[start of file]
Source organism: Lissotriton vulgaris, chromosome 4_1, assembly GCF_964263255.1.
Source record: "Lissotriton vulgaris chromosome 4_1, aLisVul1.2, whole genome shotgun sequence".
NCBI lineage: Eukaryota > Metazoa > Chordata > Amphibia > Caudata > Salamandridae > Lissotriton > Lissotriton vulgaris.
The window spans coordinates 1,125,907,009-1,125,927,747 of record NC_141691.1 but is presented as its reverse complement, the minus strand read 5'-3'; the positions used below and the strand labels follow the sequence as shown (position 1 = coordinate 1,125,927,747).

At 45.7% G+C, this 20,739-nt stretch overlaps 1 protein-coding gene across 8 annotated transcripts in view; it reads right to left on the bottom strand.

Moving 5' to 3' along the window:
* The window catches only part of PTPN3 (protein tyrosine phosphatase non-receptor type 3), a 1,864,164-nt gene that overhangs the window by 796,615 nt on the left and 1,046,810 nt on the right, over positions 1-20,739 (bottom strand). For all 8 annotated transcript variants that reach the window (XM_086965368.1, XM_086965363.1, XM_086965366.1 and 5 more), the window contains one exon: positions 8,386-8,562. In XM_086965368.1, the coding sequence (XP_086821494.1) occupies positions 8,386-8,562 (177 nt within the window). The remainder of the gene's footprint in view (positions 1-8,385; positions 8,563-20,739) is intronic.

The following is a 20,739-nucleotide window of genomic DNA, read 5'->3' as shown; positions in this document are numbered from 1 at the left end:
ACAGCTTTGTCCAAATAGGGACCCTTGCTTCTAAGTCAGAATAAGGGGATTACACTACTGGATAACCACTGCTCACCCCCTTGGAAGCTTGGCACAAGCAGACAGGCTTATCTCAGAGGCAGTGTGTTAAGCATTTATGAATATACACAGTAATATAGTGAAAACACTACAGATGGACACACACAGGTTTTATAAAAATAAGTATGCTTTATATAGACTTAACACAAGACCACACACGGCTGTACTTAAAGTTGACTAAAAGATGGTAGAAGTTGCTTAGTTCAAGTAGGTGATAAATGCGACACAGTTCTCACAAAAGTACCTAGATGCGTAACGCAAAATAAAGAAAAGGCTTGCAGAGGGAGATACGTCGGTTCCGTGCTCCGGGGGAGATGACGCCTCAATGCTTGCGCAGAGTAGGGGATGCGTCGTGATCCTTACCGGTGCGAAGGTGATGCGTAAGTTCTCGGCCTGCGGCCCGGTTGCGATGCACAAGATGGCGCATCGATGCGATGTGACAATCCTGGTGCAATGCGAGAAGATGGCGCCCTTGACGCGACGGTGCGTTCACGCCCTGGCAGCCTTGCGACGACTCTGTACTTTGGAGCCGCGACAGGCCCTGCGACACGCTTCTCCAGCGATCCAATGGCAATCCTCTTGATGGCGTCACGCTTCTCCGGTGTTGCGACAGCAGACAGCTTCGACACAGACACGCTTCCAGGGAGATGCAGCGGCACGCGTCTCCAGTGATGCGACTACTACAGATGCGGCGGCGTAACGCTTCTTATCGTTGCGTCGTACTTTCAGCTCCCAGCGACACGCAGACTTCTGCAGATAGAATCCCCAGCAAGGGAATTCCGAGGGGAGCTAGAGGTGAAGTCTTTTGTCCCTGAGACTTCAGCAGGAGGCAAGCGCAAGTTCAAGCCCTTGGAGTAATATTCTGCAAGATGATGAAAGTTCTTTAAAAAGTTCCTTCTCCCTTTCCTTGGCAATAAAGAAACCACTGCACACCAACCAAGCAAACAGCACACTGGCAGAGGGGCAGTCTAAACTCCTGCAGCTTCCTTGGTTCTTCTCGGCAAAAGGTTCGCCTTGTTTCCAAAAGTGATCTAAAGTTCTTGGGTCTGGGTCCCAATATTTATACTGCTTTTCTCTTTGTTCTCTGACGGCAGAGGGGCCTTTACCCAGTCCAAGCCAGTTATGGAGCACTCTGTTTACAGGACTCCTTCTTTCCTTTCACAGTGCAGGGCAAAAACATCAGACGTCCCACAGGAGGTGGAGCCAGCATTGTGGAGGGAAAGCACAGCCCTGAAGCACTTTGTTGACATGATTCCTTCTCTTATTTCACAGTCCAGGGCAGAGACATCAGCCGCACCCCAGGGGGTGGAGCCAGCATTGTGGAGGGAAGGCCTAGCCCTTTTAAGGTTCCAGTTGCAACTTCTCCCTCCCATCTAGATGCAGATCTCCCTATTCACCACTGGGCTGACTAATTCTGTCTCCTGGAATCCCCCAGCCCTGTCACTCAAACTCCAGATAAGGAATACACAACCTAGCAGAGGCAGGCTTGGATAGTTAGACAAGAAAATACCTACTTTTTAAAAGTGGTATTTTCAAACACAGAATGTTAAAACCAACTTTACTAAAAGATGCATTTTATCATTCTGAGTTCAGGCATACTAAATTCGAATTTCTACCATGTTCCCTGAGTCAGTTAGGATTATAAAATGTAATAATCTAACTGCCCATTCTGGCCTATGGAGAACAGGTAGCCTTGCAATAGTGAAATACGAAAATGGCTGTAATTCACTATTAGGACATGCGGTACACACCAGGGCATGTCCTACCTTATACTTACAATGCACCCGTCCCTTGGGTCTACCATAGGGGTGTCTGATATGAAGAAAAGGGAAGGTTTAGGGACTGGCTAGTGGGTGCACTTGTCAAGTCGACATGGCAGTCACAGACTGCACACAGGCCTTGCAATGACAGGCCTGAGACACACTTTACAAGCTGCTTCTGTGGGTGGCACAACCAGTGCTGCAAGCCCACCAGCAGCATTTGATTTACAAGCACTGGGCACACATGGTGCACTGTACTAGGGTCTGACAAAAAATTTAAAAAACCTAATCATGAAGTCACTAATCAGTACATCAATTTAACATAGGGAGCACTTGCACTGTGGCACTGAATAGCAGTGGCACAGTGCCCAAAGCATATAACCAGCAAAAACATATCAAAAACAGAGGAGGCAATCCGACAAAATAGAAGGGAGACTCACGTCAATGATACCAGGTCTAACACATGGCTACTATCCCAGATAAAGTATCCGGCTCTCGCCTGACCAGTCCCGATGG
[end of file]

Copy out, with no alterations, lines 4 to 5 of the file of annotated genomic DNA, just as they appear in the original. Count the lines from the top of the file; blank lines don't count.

The window spans coordinates 1,125,907,009-1,125,927,747 of record NC_141691.1 but is presented as its reverse complement, the minus strand read 5'-3'; the positions used below and the strand labels follow the sequence as shown (position 1 = coordinate 1,125,927,747).

At 45.7% G+C, this 20,739-nt stretch overlaps 1 protein-coding gene across 8 annotated transcripts in view; it reads right to left on the bottom strand.